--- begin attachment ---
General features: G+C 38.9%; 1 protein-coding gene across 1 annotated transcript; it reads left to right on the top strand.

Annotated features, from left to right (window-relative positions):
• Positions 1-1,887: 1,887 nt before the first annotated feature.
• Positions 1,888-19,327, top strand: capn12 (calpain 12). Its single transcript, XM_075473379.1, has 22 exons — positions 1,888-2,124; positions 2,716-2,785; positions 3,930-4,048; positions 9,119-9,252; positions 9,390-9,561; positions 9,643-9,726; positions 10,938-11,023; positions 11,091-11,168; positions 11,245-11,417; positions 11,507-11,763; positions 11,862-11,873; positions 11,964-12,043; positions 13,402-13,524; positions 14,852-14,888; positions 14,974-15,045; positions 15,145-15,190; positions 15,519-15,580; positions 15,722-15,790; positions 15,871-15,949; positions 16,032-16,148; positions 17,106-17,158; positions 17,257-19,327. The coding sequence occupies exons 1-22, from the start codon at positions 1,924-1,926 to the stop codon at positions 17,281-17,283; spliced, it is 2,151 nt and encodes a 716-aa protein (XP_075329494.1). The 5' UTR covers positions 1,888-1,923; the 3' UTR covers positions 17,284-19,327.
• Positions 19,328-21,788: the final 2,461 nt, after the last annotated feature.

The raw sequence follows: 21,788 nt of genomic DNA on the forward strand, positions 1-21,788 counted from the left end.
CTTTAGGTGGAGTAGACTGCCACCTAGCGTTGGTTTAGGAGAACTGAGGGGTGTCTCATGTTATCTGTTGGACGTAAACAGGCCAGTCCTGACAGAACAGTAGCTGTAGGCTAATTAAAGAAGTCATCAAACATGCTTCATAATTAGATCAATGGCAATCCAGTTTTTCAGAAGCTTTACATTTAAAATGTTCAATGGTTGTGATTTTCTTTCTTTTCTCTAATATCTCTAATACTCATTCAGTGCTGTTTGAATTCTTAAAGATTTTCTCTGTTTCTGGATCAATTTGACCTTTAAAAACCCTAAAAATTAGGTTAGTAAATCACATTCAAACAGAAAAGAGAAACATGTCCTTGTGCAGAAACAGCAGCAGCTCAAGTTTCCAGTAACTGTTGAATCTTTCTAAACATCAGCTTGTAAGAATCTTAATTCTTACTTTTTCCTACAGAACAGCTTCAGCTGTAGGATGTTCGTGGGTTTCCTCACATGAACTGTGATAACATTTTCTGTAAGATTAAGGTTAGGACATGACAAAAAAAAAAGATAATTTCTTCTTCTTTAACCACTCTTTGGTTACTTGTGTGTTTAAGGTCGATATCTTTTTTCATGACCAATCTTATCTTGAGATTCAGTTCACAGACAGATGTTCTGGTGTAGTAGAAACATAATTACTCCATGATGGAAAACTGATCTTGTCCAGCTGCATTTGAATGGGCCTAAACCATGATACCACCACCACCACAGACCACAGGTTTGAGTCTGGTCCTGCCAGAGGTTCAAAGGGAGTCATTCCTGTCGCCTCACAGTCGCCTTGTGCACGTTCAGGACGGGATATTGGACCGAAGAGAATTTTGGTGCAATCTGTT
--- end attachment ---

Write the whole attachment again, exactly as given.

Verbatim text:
General features: G+C 38.9%; 1 protein-coding gene across 1 annotated transcript; it reads left to right on the top strand.

Annotated features, from left to right (window-relative positions):
• Positions 1-1,887: 1,887 nt before the first annotated feature.
• Positions 1,888-19,327, top strand: capn12 (calpain 12). Its single transcript, XM_075473379.1, has 22 exons — positions 1,888-2,124; positions 2,716-2,785; positions 3,930-4,048; positions 9,119-9,252; positions 9,390-9,561; positions 9,643-9,726; positions 10,938-11,023; positions 11,091-11,168; positions 11,245-11,417; positions 11,507-11,763; positions 11,862-11,873; positions 11,964-12,043; positions 13,402-13,524; positions 14,852-14,888; positions 14,974-15,045; positions 15,145-15,190; positions 15,519-15,580; positions 15,722-15,790; positions 15,871-15,949; positions 16,032-16,148; positions 17,106-17,158; positions 17,257-19,327. The coding sequence occupies exons 1-22, from the start codon at positions 1,924-1,926 to the stop codon at positions 17,281-17,283; spliced, it is 2,151 nt and encodes a 716-aa protein (XP_075329494.1). The 5' UTR covers positions 1,888-1,923; the 3' UTR covers positions 17,284-19,327.
• Positions 19,328-21,788: the final 2,461 nt, after the last annotated feature.

The raw sequence follows: 21,788 nt of genomic DNA on the forward strand, positions 1-21,788 counted from the left end.
CTTTAGGTGGAGTAGACTGCCACCTAGCGTTGGTTTAGGAGAACTGAGGGGTGTCTCATGTTATCTGTTGGACGTAAACAGGCCAGTCCTGACAGAACAGTAGCTGTAGGCTAATTAAAGAAGTCATCAAACATGCTTCATAATTAGATCAATGGCAATCCAGTTTTTCAGAAGCTTTACATTTAAAATGTTCAATGGTTGTGATTTTCTTTCTTTTCTCTAATATCTCTAATACTCATTCAGTGCTGTTTGAATTCTTAAAGATTTTCTCTGTTTCTGGATCAATTTGACCTTTAAAAACCCTAAAAATTAGGTTAGTAAATCACATTCAAACAGAAAAGAGAAACATGTCCTTGTGCAGAAACAGCAGCAGCTCAAGTTTCCAGTAACTGTTGAATCTTTCTAAACATCAGCTTGTAAGAATCTTAATTCTTACTTTTTCCTACAGAACAGCTTCAGCTGTAGGATGTTCGTGGGTTTCCTCACATGAACTGTGATAACATTTTCTGTAAGATTAAGGTTAGGACATGACAAAAAAAAAAGATAATTTCTTCTTCTTTAACCACTCTTTGGTTACTTGTGTGTTTAAGGTCGATATCTTTTTTCATGACCAATCTTATCTTGAGATTCAGTTCACAGACAGATGTTCTGGTGTAGTAGAAACATAATTACTCCATGATGGAAAACTGATCTTGTCCAGCTGCATTTGAATGGGCCTAAACCATGATACCACCACCACCACAGACCACAGGTTTGAGTCTGGTCCTGCCAGAGGTTCAAAGGGAGTCATTCCTGTCGCCTCACAGTCGCCTTGTGCACGTTCAGGACGGGATATTGGACCGAAGAGAATTTTGGTGCAATCTGTT